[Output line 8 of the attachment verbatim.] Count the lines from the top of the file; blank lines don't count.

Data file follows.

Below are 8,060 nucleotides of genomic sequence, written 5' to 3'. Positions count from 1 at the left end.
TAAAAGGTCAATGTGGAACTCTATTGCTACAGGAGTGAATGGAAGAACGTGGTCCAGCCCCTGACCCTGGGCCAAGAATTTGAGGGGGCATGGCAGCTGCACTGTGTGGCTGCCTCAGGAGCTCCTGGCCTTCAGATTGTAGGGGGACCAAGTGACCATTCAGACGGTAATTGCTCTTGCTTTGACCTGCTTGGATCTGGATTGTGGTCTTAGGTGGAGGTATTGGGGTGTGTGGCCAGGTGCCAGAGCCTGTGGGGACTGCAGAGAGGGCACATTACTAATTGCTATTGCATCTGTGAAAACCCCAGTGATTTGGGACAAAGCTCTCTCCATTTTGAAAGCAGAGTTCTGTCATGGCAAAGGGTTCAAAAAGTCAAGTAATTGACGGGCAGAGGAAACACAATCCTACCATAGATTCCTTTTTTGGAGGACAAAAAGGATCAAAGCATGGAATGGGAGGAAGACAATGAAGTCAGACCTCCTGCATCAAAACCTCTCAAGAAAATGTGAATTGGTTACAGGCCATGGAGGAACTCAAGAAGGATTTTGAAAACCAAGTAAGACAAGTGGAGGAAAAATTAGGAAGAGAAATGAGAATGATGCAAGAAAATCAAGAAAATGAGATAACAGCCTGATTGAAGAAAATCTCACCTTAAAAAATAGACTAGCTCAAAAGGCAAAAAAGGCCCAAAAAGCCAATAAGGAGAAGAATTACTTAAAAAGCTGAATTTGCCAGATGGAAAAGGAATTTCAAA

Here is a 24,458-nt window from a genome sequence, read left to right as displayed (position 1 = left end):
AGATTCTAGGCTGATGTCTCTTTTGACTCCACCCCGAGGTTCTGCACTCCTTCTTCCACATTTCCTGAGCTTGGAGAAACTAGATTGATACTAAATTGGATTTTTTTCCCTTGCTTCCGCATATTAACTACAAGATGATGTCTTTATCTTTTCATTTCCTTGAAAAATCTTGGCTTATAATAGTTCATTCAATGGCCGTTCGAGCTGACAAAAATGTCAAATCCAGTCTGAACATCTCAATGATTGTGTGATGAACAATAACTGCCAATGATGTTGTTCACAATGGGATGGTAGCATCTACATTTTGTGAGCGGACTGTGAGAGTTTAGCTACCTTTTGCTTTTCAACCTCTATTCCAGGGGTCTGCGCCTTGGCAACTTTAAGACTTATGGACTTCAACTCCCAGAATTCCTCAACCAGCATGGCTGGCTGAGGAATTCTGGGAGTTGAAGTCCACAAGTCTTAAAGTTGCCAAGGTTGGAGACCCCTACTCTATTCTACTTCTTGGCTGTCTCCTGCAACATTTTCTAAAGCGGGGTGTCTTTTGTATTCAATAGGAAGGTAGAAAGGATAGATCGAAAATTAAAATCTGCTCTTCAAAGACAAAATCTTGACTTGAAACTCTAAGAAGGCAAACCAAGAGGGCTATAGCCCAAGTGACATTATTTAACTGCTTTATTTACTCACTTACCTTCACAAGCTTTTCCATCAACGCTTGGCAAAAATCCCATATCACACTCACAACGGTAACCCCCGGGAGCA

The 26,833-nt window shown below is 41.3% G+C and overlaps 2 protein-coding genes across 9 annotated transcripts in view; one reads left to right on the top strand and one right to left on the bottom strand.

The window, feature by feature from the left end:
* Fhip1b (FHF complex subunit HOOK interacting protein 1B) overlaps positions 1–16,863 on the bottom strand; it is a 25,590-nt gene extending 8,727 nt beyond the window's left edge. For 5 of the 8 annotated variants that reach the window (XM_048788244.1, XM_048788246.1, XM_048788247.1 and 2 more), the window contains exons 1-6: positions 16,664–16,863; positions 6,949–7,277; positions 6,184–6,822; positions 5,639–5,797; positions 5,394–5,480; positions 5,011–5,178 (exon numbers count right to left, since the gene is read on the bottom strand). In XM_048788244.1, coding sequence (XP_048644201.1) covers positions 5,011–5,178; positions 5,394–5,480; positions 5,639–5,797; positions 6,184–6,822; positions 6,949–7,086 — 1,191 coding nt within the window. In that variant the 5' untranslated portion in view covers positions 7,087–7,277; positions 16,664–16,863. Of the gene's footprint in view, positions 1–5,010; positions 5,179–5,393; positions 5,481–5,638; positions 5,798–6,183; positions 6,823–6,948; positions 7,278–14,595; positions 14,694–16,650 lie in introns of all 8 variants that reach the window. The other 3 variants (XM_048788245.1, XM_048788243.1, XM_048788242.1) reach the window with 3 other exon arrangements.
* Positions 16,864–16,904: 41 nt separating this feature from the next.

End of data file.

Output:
* Positions 16,864–16,904: 41 nt separating this feature from the next.